“A thrilling documentary … One of the best movies you are likely to see this year ... moves across time and space, seamlessly – insistently – sliding from the historical civil rights movement to more recent events.” –The New York Times
In 1979, James Baldwin wrote a letter to his literary agent describing his next project, a revolutionary, personal account of the lives and successive assassinations of three of his close friends: Medgar Evers, Malcolm X & Martin Luther King, Jr. But at the time of his death, Baldwin had finished only 30 pages. Raoul Peck helps Baldwin imagine a completed book in this radical, up-to-the-minute examination of race in America, a journey into black history that connects the past of the Civil Rights movement to the present of #BlackLivesMatter.  (U.S.-France, 2016, 95m, digital, Magnolia Pictures)
UPCOMING FILMS (beyond next 10 days)  
Happy Hour    
11a-5p, April 8-9
Four friends, who have long confided in one another, are taken aback when one confesses that she is seeking a divorce from her husband. To make up with each other and dispel any bitter feelings, the group then leaves on a trip to the Arima hot spring resort where the unhappy wife vanishes, starting a chain of unexpected events in the remaining women’s lives. Ryusuke Hamaguchi’s  intimate epic, a winner of major awards at Locarno, Singapore and multiple other film festivals, is an immerse, deeply moving and literary work of cinema art, joining long-form classics like YI YI, DEKALOG and BEST OF YOUTH. Shown in three parts. (Japan, 2016, 317m, KimStim, digital)
I Called Him Morgan                                                                           Starts April 7
“***** … the greatest jazz documentary since Let’s Get Lost, it’s a documentary-as-jazz. Spellbinding, mercurial, hallucinatory, exuberant, tragic.” –Guardian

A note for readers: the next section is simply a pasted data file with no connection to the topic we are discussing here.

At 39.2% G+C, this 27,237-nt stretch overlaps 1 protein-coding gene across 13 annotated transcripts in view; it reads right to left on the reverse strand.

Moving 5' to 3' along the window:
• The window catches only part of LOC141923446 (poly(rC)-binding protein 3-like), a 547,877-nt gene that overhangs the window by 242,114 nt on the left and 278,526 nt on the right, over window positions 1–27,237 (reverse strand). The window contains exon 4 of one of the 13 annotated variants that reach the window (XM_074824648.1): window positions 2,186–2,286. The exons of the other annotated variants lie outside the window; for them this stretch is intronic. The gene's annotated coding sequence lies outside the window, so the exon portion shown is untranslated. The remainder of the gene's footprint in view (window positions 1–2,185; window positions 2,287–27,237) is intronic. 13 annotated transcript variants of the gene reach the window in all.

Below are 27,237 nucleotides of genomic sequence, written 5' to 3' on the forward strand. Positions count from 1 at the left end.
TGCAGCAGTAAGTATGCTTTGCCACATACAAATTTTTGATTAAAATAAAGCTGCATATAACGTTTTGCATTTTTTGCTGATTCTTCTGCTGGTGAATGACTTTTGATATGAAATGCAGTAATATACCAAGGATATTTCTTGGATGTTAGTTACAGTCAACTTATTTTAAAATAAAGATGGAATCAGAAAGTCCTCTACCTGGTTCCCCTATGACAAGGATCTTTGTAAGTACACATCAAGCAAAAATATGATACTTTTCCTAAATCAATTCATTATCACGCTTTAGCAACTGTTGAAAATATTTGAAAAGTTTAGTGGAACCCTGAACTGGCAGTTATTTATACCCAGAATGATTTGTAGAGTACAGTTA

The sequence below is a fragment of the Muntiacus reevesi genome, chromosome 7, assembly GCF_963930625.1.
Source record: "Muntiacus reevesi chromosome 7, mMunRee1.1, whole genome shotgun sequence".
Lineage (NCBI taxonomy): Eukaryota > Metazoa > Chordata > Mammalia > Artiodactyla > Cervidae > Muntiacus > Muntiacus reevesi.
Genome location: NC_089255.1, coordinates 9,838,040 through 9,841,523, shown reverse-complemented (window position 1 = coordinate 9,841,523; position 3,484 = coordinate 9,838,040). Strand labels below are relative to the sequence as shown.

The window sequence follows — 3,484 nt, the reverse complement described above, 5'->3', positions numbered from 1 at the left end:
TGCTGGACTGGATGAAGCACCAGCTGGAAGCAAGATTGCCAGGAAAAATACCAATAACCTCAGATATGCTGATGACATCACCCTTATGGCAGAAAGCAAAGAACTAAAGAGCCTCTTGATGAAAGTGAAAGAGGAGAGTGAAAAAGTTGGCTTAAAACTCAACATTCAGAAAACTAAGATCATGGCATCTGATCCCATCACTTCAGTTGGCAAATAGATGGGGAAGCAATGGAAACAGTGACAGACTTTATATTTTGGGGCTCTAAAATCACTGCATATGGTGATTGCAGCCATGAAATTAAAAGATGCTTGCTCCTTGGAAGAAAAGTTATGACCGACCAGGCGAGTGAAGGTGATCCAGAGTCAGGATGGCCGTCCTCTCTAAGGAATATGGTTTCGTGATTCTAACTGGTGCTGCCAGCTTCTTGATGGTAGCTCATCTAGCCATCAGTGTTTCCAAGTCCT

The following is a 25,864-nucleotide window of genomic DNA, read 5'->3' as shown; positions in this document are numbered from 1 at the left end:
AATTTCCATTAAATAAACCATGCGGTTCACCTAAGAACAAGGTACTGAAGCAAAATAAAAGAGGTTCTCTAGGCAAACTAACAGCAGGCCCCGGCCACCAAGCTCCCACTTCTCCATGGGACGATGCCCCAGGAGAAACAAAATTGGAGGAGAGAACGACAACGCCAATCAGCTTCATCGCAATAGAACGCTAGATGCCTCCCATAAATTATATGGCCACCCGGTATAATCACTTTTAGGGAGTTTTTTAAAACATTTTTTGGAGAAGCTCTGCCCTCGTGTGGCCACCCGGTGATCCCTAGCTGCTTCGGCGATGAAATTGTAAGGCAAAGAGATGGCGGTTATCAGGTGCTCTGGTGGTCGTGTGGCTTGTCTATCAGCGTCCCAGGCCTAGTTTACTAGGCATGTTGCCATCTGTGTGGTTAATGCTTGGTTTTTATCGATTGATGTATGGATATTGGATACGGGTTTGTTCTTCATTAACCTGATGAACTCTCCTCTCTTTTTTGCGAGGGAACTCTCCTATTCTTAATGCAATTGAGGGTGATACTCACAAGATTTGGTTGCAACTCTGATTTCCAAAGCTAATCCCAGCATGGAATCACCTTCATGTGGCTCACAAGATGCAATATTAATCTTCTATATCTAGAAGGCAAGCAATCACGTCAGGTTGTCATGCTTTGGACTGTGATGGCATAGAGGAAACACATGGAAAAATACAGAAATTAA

As a teenager, the prodigiously talented Lee Morgan playing with the Dizzy Gillespie Big Band and Art Blakey’s Jazz Messengers. He was a featured artist on John Coltrane’s legendary Blue Train, and he record 25 albums for Blue Note Records. But Morgan was haunted by addiction, and on a snowy night in February 1972 he was shot dead by his common-law wife Helen during a gig at a club in New York City. The memory of the event still haunts their friends and the entire jazz community. Kasper Collin’s remarkable expose-poem—a compassionate murder mystery—offers a love letter to two unforgettable personalities, the music that brought them together, and the shared pain that led to tragedy. (Sweden, 2016, 90m, FilmRise)
Donald Cried                                                                                      Starts April 14    
“Hilariously unsettling … a psychological thriller stuffed into the mold of a boisterous R-rated comedy” –IndieWire
Kris Avedisian’s darkly funny story starts when former childhood best friends reconnect decades later. Peter (Jesse Wakeman) left his Rhode Island home to reinvent himself; Donald (Avedisian) hasn't grown up one bit. Together, they take an increasingly unhinged ride into their past, in one of the funniest, weirdest buddy movies in memory. (U.S., 2016, 85m)